MARBLEHEAD — It took just an hour and a half for an excavator to tear down Wayne Johnson's house at 74 Bubier Road yesterday morning, ending a 16-year legal fight with his neighbors.
Crews spent the rest of the morning loading the rubble into several large dump trucks.
By 9 a.m. yesterday, all that could be seen from the street was the chimney and a portion of the back porch. Mangled wood and metal duct work were strewn about the property.
Neighbors have long claimed the house, built in 1996 on a quarter of an acre, was too close to their property and on an undersized lot that violated local zoning regulations. The size of the three-bedroom house was also an issue, according to court documents, infringing on the "light and air" of the property next door and cutting off a portion of John and Ruth Schey's water views on the hilly, dead-end street not far from Seaside Park.
In the end, Johnson lost the court battle, and, instead of moving the structure, he hired a company to demolish it.
He has said previously that he has spent $2 million on construction and legal costs over the years. The house was assessed at $831,300.
Neither Johnson nor his neighbors, the Scheys, or their attorney could be reached before deadline yesterday for comment.
Demolition began at 7 a.m. when crews from contractor S&T Frotton of Tewksbury began taking down sections of the house one at a time. The excavator crushed sections of the house so they could be loaded into long dump trucks. A worker sprayed water on the debris to keep down dust.
Employee Lou Moran, a blue hardhat perched on his head, stood in the road to keep onlookers and a handful of reporters and photographers from getting too close.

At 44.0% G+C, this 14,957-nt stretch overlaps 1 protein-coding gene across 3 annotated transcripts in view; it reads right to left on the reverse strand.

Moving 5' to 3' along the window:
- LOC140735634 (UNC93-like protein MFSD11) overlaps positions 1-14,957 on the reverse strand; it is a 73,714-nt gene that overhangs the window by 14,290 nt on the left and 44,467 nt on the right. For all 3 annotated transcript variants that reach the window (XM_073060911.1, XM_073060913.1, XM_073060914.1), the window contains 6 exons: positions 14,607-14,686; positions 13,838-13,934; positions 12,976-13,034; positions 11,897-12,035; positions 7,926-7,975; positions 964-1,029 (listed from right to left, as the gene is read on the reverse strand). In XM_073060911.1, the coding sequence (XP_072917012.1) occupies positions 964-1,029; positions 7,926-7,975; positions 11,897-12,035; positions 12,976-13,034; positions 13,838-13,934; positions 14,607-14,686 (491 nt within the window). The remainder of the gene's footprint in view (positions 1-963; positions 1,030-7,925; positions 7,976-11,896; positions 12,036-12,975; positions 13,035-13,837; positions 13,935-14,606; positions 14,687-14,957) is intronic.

"I think it's sad I had to tear a house down he really liked," Moran said of Johnson.
Onlookers trickled up the street to see the spectacle.
"I think it's a shame it went this far," said Tom Hamilton of Nahant.
The legal wrangling started in the mid-1990s as Johnson sought permission to split his house lot and build a new house where his garage once stood. The Scheys objected as soon as they saw plans for the house, but Johnson obtained a building permit from the town in 1995. The neighbors sued, touching off a marathon legal battle.
Johnson proceeded with construction anyway, and in May 2000 he lost the first court battle. In the more than a decade that followed, Johnson filed — and lost — a series of appeals. He also appealed unsuccessfully to Town Meeting to make a zoning change that would have saved the house.
Last year, Land Court Judge Keith Long ordered Johnson to remove the house, saying a deal with a demolition crew had to be in place by Dec. 16.
As for the final destination for the debris, Moran said that depends on which landfill has the capacity for certain types of material, and that it would probably wind up at facilities "all over, from Maine all the way down."
Staff writer Ethan Forman can be reached at 978-338-2673, by email at email@example.com or on Twitter @DanverSalemNews.